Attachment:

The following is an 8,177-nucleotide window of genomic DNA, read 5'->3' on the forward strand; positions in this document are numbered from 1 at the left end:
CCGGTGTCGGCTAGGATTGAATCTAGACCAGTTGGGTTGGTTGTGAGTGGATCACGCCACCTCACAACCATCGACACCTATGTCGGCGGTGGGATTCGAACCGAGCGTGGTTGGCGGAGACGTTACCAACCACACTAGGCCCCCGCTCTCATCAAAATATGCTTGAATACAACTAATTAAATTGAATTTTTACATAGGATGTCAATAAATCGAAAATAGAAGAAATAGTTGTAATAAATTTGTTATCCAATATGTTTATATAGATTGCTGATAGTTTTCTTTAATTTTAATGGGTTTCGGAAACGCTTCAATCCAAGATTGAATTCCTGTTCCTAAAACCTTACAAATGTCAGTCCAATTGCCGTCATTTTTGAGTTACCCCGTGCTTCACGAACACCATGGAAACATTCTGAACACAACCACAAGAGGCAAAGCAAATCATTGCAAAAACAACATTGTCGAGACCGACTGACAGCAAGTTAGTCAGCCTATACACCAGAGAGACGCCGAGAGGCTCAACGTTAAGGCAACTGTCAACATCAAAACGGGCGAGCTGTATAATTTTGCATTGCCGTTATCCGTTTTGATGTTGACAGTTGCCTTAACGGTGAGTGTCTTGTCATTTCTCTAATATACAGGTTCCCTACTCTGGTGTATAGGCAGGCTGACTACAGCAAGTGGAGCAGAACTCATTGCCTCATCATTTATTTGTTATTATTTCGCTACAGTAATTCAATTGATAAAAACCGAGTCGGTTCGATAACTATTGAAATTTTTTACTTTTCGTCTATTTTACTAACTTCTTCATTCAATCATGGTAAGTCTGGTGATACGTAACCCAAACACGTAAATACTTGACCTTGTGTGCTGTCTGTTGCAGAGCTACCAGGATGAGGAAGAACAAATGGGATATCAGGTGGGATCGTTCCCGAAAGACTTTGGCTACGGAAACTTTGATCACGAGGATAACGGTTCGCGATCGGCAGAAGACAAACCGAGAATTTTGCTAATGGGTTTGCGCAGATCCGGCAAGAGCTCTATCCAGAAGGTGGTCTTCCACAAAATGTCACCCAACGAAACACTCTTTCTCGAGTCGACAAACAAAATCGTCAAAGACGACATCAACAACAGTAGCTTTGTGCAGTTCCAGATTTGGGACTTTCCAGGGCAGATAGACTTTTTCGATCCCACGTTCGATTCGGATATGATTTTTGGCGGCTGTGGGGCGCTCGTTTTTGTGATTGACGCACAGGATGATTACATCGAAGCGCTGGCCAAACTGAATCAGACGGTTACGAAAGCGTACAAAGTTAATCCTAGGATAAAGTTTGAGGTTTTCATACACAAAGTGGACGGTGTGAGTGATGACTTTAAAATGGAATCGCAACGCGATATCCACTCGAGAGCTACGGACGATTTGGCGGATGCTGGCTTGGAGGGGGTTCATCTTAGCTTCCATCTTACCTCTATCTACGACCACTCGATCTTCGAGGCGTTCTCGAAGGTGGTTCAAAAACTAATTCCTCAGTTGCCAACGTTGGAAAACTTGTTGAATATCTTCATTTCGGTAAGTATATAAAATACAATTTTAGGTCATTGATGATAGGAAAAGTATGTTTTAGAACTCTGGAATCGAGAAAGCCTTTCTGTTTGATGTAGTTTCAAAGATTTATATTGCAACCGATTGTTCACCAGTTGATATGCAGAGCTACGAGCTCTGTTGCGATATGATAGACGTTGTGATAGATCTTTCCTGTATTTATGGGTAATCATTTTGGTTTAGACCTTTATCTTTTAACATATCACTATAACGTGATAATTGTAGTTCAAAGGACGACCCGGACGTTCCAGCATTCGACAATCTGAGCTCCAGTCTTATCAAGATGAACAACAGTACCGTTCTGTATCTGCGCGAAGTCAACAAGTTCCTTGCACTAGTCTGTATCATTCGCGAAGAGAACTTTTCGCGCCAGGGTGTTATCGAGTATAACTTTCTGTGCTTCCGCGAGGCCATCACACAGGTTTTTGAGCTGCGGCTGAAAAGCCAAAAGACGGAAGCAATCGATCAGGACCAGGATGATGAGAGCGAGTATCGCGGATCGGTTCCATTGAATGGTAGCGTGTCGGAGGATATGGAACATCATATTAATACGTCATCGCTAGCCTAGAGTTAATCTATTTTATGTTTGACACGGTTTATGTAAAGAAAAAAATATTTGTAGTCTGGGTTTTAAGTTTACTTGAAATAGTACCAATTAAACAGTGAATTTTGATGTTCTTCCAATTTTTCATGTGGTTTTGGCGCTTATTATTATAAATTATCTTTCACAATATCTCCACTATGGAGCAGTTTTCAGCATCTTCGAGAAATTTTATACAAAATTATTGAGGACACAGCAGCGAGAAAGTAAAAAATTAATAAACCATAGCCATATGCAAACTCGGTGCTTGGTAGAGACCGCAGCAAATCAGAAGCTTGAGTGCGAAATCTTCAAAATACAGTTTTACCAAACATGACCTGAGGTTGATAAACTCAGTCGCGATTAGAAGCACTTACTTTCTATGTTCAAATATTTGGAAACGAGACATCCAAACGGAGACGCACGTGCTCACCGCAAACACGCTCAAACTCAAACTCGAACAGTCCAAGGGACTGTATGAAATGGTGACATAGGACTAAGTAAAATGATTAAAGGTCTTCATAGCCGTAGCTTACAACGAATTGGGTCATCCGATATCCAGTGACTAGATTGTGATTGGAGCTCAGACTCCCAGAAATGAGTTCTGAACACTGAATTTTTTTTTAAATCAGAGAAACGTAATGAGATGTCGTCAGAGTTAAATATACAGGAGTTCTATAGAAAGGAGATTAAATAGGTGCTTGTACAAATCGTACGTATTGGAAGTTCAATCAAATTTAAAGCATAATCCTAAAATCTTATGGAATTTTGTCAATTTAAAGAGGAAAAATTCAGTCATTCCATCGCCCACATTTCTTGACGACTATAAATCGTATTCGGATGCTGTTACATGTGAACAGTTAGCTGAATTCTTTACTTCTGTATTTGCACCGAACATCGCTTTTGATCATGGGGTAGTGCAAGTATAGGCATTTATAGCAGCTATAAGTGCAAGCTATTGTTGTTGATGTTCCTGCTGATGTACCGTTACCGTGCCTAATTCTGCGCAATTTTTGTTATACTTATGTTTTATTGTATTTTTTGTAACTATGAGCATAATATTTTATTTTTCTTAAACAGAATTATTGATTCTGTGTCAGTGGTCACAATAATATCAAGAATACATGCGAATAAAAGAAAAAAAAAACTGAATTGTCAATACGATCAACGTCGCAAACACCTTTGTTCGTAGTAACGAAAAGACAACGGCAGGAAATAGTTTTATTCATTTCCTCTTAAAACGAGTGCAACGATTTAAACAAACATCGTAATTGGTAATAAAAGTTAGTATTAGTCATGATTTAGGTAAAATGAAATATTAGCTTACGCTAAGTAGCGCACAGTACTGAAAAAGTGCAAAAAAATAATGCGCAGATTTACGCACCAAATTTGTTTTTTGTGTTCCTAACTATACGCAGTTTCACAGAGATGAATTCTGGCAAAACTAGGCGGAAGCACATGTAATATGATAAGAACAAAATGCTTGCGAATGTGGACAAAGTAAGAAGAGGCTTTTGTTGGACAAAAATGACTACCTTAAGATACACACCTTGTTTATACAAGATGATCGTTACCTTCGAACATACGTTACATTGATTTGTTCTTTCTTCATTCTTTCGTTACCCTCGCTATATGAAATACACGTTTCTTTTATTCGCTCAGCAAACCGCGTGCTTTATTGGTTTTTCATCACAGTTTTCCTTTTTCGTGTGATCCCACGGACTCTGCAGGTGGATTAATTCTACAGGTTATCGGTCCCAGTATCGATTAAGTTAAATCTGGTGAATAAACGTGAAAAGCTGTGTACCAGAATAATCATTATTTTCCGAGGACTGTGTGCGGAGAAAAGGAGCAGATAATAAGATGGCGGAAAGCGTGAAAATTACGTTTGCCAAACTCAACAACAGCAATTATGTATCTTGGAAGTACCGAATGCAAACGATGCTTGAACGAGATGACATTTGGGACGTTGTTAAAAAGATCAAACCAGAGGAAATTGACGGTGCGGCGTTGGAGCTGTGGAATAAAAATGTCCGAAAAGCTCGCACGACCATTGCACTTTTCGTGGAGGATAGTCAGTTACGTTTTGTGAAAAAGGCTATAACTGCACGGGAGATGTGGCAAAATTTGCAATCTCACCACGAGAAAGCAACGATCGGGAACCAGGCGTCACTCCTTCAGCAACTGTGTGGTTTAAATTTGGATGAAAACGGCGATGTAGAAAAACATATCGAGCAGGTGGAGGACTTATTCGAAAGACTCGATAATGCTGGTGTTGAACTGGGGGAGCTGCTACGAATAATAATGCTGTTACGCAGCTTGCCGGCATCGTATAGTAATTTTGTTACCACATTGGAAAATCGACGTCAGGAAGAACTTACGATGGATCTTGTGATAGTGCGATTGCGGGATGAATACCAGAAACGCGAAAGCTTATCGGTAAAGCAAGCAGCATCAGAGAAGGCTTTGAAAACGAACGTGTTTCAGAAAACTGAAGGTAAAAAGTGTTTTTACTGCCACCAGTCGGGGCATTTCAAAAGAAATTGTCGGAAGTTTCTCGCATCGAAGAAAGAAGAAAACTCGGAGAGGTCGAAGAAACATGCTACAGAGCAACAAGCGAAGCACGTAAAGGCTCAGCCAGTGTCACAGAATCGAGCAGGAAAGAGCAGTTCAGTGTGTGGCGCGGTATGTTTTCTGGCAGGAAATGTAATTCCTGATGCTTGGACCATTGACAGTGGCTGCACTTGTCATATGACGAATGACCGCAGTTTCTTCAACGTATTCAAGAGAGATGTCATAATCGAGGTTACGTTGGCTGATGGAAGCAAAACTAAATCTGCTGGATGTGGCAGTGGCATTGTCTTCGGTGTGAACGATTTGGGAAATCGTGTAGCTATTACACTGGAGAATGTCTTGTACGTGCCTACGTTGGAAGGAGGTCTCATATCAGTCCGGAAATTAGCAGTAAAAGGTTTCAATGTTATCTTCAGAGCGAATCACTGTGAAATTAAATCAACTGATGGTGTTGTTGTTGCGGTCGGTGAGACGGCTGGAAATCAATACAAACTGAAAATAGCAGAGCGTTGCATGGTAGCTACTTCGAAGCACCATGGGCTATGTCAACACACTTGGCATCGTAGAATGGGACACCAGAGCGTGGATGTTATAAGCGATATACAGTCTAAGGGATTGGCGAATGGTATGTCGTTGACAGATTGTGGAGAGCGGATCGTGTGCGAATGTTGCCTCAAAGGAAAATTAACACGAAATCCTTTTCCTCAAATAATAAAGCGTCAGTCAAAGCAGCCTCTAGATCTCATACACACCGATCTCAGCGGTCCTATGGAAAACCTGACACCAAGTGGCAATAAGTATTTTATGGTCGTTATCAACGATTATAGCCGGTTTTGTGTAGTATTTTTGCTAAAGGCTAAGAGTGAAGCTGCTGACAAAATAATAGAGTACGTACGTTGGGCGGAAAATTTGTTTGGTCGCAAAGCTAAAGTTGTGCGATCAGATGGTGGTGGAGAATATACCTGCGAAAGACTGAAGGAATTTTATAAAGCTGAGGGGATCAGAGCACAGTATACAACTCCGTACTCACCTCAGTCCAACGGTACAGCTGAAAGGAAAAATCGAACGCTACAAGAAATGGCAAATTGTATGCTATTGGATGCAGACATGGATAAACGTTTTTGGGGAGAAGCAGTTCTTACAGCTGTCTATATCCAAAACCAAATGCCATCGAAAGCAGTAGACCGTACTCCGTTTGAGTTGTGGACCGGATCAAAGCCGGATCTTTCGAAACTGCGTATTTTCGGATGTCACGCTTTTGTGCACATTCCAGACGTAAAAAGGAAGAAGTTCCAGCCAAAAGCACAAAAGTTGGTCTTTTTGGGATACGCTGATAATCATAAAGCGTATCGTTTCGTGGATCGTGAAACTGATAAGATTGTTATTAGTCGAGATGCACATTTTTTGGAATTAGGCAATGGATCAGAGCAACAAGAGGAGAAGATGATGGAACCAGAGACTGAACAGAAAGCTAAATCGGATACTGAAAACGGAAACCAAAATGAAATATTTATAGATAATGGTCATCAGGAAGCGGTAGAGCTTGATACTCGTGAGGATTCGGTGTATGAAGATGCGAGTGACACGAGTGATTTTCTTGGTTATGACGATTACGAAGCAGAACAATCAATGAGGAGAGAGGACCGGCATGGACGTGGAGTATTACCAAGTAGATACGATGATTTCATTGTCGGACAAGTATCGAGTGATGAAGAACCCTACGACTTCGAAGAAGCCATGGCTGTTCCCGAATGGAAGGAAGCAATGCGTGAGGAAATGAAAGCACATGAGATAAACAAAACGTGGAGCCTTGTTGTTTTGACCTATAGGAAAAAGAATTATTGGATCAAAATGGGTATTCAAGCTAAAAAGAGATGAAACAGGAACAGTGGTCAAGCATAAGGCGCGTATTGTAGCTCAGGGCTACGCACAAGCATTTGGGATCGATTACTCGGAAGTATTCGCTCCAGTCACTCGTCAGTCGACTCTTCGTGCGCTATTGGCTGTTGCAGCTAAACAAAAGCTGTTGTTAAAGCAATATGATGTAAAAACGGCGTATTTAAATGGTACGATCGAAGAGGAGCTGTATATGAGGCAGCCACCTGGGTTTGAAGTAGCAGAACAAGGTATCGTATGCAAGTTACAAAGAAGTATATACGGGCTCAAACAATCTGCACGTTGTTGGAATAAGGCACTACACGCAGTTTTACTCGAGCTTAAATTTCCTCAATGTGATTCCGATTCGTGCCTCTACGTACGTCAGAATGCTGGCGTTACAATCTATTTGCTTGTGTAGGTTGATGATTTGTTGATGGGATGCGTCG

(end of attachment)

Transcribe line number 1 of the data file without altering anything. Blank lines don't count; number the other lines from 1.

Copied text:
The following is an 8,177-nucleotide window of genomic DNA, read 5'->3' on the forward strand; positions in this document are numbered from 1 at the left end: